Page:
At one point, I think it was on the sixth tee, all I could see in front of me was weeds. I had no idea where to hit the ball. Some guy coming inward saw that I was completely confused, came over to the tee, and said, “See the church steeple way over there? Aim for that and you’ll be alright.” The steeple was about a mile away, across the River Eden.
Coming in, I was getting the hang of things and having lots of fun, though you would think otherwise by looking at my scores. I might be having selective memory, but I do not remember once being in a bunker the whole time.
At last we came to the Road Hole. I knew about that. Hit your drive over the railroad sheds, hit on and get par. I was really geared up for this one shot, over the sheds.
Only the sheds weren’t there anymore. They had been torn down the year before when a hotel was built on that spot. The romance was gone, but the shot was still there, though. The hotel had built a screen that forced you to hit the same shot if you wanted to take the short line to the green.
Now I hadn’t been hitting my driver well all day, so I took out the 3-wood to make my play. I didn’t care what happened, I hadn’t made this pilgrimage to chicken out of the most famous shot in golf.
I have no idea how it happened, but I hit a brilliant shot, not even close to what I had been doing earlier, and the ball sailed over the screen with room to spare, straight as a string. I had hit the shot I had been waiting to face, nailed it, and the rest would be an afterthought, or so I felt.
I found the ball in the fairway, looking right at the green. I took out a 3-iron and took aim at a piece of the green sticking out into the fairway. There was this bunker a bit to the left that looked like you wouldn’t want to hit into. Little did I know I was looking at the Road Hole bunker, the most feared bunker in golf. In the picture of me standing on the 17th green, look how close it is to the pin.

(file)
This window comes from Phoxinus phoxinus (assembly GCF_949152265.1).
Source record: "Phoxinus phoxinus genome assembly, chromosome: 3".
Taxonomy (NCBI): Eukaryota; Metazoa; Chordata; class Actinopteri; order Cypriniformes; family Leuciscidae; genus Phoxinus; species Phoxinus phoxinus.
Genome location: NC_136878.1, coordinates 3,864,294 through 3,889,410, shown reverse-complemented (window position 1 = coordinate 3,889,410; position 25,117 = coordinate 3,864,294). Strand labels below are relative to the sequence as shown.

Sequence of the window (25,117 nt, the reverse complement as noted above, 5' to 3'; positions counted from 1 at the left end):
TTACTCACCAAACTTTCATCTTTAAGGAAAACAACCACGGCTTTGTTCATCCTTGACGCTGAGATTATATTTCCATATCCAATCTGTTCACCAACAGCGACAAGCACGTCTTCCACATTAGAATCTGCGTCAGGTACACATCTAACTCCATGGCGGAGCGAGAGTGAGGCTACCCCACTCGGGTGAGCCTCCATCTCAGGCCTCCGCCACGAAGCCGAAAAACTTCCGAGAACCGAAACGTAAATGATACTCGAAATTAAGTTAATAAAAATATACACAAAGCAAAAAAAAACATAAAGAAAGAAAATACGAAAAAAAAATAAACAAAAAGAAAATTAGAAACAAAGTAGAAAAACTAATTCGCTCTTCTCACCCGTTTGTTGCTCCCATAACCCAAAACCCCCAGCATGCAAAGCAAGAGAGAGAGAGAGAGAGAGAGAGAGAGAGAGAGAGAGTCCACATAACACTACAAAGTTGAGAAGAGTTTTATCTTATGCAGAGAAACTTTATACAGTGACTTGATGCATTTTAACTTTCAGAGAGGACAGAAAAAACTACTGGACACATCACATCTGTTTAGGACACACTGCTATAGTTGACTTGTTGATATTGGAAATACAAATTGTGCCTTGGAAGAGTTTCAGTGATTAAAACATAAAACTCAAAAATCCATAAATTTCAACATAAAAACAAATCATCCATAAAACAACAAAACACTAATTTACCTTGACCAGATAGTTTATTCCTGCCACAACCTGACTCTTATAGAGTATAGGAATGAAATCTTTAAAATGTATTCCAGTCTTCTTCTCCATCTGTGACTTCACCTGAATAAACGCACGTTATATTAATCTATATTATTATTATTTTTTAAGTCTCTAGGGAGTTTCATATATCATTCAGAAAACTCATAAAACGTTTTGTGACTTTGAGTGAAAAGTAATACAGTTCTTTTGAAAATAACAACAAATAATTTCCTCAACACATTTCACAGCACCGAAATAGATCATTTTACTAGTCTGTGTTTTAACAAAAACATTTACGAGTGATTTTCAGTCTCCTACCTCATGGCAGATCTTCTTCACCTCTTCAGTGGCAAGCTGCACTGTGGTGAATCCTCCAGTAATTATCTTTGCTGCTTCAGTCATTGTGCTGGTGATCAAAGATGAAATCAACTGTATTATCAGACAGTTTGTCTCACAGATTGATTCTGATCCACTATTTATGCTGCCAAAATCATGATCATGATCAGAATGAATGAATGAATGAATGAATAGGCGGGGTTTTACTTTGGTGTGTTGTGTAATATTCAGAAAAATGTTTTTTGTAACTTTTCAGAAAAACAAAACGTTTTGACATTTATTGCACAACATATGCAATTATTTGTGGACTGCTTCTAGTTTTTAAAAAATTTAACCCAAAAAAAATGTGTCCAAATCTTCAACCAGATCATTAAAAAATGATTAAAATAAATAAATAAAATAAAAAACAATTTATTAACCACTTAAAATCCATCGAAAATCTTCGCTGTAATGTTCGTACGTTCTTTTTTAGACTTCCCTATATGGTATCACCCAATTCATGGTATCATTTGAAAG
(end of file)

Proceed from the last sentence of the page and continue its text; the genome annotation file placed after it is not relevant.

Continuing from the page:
But as you know, the Lord takes care of fools and small children. Trying a shot that makes professionals perspire just thinking about it, my second good swing in a row put the ball on the green with room to spare.
Getting to the green, my ball was about 20 feet away, and there wasn’t much to the putt. Getting it close for a par looked easy, so that’s the shot I hit. Except I didn’t get my par. The ball went in and I had birdied the most famous and arguably the hardest par 4 in the world.
Wowie! Just, wowie! I made some noise, not knowing the eighteenth tee was really close by and there were guys teeing off. Apologies from me and kudos from them.
I finished the round and couldn’t have been happier. What started off as a lifetime memory ended up as a lifetime achievement. I am one under par for life on the 17th. Not many golfers can say that. I think this is better than a hole-in-one.
Years later, in 1990, I was watching the British Open, on TV, being played at St Andrews. Nick Faldo was on the way to winning his second title. As he played the 17th on Saturday, I thought to myself, “He would give his eyeteeth to have my score on this hole right now.”
As would they all in the Opens I have watched come through my birdie hole.